This Market's Trend: One Step Down, Another Step Up

If you don’t like “V” bottoms, then you cannot complain about what has transpired in the market over the last six weeks, can you? I mean, this is surely not a “V” pattern, is it? It’s stair step. It keeps pulling back and rallying. We looked at the chart of the S&P 500 the other day, but it’s in the Invesco fund (QQQ) too.

I grant you, the QQQs are coming into some resistance in this $310-$315 area, both from the early June high and the March lows, so it makes some sense that they take a breather from up there, doesn’t it?

Why would they take a breather aside from the resistance? Well, because we are now into an overbought condition with breadth having been positive for eight of the last 10 trading days (on the New York Stock Exchange).

Two weeks ago, I noted that in July, Nasdaq’s net volume had had a mere two days of negative readings (this is up minus down volume). As the month comes to a close, that count is up to five. In the entire month, there have only been five days with negative breadth on Nasdaq. Yet, you know what stocks I get asked about all the time? Energy.

But that does leave the market short-term overbought as it heads into resistance.

What surprised me most though is sentiment. The anecdotal chatter is bullish, but the statistics are not. We’ve already discussed the put/call ratio and how high it has remained, but let me note that Thursday’s reading of .94 was the lowest since July 15 and .94 is still high. I mean the QQQs are up from $280 since then.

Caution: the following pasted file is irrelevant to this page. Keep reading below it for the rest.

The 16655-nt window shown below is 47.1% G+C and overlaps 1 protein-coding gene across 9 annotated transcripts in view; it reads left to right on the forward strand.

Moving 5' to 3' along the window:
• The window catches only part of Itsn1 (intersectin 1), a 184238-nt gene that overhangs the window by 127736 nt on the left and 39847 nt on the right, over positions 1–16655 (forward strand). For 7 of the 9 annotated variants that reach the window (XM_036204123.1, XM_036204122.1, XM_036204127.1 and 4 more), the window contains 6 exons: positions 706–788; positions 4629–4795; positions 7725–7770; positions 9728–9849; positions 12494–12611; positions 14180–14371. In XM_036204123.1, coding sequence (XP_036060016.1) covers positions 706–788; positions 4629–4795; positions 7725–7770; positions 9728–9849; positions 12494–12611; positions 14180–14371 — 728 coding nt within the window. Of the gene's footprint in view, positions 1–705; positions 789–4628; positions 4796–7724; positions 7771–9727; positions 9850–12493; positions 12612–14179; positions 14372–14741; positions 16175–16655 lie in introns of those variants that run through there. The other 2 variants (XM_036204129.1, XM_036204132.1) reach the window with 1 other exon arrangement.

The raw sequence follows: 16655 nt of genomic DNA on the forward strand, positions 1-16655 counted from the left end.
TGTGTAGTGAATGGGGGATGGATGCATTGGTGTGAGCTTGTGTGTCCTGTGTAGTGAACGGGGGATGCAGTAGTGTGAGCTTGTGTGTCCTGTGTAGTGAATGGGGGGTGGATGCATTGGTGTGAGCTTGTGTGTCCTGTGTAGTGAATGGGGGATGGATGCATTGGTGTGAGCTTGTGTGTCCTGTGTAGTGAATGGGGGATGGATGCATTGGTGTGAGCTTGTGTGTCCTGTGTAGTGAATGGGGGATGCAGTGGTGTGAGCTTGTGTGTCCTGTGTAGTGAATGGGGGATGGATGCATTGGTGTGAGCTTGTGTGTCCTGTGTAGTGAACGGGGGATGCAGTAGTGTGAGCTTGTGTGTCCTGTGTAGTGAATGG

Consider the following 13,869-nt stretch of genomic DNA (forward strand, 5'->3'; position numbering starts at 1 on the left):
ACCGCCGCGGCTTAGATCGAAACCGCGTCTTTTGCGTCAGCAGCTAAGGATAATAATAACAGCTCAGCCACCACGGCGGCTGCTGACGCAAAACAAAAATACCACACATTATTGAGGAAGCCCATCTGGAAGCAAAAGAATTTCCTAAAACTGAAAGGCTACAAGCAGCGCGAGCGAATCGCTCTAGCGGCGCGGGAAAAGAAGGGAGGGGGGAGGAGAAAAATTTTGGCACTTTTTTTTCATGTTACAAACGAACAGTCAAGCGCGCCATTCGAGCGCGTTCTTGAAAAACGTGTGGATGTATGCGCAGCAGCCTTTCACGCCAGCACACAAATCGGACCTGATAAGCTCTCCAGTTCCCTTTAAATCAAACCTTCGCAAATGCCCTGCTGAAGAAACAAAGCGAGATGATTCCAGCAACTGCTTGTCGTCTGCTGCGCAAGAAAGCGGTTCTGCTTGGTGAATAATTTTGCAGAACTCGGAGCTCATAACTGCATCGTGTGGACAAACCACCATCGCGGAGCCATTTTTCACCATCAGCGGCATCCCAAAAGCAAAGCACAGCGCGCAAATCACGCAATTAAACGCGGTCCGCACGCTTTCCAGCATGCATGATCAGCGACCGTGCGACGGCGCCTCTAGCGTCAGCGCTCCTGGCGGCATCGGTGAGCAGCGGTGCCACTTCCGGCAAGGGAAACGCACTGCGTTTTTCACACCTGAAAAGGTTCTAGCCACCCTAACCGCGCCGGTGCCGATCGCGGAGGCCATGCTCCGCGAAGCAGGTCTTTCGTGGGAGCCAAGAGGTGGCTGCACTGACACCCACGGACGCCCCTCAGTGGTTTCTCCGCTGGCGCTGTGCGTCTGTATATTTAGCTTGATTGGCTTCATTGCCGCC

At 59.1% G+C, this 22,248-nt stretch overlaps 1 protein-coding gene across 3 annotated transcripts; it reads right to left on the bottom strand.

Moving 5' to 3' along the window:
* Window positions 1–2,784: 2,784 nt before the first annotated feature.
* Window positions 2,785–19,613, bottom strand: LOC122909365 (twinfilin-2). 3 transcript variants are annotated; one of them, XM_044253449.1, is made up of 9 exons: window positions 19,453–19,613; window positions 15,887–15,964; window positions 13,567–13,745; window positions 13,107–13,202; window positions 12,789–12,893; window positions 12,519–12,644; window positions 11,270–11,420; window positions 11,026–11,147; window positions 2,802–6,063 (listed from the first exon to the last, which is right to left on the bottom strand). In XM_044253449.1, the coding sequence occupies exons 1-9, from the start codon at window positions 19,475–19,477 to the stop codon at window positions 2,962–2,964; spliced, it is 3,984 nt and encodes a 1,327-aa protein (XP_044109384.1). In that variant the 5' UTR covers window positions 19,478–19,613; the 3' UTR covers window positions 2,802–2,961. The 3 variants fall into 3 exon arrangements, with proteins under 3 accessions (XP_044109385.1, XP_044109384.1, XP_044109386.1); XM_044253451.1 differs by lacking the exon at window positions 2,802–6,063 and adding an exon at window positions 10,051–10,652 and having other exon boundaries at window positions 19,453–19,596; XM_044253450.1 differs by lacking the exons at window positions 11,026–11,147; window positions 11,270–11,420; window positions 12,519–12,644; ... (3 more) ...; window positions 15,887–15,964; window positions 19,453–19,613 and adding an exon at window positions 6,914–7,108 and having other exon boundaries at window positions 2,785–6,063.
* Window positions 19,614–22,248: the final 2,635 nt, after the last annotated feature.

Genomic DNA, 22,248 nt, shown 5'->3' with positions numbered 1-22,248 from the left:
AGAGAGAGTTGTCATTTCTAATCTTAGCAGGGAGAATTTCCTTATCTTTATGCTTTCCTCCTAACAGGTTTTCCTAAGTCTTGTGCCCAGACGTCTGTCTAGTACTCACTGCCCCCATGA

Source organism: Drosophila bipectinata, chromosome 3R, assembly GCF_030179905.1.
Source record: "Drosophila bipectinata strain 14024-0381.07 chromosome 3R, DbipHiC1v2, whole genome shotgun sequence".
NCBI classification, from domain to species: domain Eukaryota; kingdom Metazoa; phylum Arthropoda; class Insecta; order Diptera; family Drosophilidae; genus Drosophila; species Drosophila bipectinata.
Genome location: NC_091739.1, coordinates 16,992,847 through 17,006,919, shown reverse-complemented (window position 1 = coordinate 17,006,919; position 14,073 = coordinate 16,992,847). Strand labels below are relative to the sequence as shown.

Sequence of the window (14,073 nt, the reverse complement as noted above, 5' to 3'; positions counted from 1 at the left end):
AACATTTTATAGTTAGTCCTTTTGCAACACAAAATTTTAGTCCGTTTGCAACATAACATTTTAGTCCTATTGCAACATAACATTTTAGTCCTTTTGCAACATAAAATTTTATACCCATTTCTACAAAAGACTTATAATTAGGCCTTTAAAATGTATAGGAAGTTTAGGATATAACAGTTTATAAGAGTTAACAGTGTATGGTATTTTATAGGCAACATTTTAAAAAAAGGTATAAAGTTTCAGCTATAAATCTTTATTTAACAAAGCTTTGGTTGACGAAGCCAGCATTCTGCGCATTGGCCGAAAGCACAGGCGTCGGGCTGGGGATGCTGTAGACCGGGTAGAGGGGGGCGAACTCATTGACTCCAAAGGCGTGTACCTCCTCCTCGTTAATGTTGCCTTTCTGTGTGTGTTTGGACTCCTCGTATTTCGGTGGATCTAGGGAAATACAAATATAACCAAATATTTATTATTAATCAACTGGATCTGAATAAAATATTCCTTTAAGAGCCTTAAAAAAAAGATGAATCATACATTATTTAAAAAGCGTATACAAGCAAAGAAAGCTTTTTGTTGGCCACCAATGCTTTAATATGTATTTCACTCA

It’s not just the options ratios. The National Association of Active Investment Managers (NAAIM), which takes their survey on Wednesday morning, shows their exposure at a mere 42. Look at how it surged from 35 to just over 80 in March. And now it has limped its way upward from 20 to 42.

In fact, one of the few signs I have that folks are complacent is the VIX, which finally made a lower low than last week during Thursday’s trading. The Daily Sentiment Index (DSI) is now at 17, so should July end on a high note and the VIX fall, we could see a low DSI for the VIX coupled with a market at resistance and an overbought reading as we come into the first week of August.

Finally, let me report that the McClellan Summation Index crossed over the zero-line for the first time since January on Thursday, and it is still rising. It now needs a net differential of a net negative 4,400 (advancers minus decliners on the NYSE) to halt the rise. That makes it a good cushion, but it also makes the market overbought (+ or – 4,000 is overbought/oversold).